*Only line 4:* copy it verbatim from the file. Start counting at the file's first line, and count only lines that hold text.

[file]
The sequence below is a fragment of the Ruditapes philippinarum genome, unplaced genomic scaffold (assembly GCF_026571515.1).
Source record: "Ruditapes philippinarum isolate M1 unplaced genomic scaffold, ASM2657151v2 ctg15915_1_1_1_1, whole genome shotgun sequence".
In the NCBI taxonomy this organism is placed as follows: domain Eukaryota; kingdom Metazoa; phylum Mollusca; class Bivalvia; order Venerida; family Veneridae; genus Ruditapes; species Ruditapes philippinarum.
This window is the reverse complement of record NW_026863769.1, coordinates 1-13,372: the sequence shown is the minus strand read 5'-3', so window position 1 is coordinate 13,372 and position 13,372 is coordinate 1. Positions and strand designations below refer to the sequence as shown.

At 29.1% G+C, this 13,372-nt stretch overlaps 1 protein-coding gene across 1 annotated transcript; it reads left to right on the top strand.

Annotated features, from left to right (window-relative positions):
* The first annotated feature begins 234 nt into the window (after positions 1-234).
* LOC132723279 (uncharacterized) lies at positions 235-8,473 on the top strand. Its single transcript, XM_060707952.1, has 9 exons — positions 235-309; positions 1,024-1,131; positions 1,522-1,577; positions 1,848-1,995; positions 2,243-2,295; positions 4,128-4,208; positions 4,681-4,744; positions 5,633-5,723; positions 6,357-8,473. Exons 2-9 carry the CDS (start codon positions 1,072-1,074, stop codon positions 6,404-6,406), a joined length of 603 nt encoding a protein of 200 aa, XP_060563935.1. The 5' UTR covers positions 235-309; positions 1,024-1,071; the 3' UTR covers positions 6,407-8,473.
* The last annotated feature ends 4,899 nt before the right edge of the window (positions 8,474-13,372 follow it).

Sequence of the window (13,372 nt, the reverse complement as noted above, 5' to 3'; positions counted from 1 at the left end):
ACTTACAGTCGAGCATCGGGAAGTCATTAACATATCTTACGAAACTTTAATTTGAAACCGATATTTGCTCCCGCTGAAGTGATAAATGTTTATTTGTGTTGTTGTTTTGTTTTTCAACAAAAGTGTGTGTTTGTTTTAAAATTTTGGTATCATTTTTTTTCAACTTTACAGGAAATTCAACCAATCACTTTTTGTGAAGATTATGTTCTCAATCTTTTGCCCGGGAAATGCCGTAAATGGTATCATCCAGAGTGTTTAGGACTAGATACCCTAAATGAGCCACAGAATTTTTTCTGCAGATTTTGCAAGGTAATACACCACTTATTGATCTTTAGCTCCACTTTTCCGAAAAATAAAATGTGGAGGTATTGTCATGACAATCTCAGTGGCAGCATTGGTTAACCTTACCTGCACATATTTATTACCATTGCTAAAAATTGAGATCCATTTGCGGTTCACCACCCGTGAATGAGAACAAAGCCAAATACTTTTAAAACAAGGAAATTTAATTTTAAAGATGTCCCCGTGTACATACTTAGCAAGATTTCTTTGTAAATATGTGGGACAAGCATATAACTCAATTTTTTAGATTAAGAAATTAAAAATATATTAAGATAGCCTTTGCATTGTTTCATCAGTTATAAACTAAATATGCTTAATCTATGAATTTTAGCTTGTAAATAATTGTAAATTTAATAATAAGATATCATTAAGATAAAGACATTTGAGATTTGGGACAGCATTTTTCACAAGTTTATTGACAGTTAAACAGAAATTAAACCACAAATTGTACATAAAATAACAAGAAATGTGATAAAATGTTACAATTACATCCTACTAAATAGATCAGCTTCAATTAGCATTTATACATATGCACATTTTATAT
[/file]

This window is the reverse complement of record NW_026863769.1, coordinates 1-13,372: the sequence shown is the minus strand read 5'-3', so window position 1 is coordinate 13,372 and position 13,372 is coordinate 1. Positions and strand designations below refer to the sequence as shown.